A federal grand jury in Baltimore has indicted 39 people in an international money-laundering scheme using an informal currency transfer system known as hawala, the U.S. Justice Department said on Thursday.
The defendants and one business face charges including money laundering, conspiracy to bribe a public official and operating unlicensed money transmitting businesses, U.S. Attorney Rod Rosenstein said in a statement.
The indictments seek the forfeiture of more than $5 million and ownership interest in two Maryland convenience stores.
During the four-year investigation, authorities found evidence of four separate criminal schemes in the U.S., Spain, Canada and Belgium, the U.S. attorney said.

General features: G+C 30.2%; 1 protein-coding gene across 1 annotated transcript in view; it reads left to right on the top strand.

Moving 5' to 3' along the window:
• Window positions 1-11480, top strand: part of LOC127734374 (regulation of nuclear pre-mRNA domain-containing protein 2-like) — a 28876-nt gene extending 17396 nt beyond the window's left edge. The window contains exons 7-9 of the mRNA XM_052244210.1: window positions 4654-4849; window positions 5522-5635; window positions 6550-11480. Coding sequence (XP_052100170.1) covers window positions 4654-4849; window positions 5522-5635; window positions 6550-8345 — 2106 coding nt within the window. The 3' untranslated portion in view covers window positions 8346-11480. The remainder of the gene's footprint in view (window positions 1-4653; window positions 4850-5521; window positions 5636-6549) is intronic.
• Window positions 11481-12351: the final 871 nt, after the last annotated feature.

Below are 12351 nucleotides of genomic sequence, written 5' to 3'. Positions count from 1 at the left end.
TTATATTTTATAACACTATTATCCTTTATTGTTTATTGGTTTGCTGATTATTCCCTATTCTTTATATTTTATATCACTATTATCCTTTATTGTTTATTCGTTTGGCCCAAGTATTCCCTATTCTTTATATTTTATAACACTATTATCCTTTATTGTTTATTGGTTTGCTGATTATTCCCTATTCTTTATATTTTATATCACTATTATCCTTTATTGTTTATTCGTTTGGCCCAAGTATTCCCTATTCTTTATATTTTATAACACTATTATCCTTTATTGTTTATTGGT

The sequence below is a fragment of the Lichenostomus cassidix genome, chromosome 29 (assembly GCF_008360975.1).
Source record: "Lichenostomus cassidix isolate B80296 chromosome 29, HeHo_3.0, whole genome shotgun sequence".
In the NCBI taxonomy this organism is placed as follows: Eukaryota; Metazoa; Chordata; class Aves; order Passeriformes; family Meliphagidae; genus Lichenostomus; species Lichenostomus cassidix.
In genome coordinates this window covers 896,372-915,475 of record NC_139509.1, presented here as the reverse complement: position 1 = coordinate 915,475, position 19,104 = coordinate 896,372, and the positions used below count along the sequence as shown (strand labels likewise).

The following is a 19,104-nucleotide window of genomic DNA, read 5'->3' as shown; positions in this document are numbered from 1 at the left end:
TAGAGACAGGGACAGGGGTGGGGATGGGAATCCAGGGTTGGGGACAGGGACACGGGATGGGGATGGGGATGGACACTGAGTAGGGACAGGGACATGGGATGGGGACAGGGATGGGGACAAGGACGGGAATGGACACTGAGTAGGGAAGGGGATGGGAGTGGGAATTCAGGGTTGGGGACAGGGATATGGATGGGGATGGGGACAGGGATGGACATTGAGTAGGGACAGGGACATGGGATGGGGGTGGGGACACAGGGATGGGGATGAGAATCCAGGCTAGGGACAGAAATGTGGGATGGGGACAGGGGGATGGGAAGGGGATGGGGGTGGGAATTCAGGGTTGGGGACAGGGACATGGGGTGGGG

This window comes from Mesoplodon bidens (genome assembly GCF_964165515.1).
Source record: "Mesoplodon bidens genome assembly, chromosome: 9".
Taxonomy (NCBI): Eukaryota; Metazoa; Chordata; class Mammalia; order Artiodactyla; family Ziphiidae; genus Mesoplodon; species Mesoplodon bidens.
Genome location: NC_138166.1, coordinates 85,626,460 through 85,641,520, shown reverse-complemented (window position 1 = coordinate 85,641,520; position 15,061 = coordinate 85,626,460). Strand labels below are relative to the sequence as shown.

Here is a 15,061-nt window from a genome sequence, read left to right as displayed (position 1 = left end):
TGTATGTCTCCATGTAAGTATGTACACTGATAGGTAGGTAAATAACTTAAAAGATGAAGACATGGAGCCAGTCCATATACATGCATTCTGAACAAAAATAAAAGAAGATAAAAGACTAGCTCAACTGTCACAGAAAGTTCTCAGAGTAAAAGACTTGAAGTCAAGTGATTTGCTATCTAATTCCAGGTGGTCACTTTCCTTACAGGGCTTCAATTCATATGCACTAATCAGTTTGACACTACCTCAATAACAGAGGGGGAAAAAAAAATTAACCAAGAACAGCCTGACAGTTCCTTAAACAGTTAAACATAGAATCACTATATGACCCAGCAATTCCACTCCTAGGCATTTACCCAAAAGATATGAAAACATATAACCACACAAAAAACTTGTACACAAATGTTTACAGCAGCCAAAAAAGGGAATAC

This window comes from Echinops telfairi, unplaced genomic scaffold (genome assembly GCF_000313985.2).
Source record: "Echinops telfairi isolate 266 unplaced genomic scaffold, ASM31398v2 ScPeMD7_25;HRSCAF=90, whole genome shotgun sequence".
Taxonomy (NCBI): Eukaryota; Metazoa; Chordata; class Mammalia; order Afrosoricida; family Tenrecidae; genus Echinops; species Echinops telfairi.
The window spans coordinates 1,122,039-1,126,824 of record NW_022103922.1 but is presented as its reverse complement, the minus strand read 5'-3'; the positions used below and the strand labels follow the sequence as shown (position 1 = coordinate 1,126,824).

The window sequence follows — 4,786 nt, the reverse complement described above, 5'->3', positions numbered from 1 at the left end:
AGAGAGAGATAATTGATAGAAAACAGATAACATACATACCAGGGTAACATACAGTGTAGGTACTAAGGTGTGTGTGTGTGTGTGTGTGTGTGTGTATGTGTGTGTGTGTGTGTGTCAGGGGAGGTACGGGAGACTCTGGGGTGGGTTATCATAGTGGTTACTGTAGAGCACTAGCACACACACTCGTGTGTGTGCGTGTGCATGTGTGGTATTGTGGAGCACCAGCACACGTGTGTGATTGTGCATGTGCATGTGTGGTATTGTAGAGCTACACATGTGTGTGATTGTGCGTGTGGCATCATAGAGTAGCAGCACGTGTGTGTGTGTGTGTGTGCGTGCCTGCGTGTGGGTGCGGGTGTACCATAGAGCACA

One indictment says that hawala money-transmitting businesses operated by defendant Saifullah Ranjha and others laundered millions of dollars that they believed were the proceeds of illegal activities such as drug dealing and that Ranjha also is accused of laundering money that he believed was destined for al Qaeda.
The so-called hawala is an unofficial system, widely used in Pakistan and the Middle East, that allows money to be exchanged between traders through a handshake, a piece of paper or on trust, according to Reuters.
A second indictment said Mohammad Gujjar conspired with 24 other defendants to pay bribes to a person they thought was a U.S. immigration official to obtain green cards.
The defendants face maximum sentences of 20 years for money laundering and conspiracy to launder money.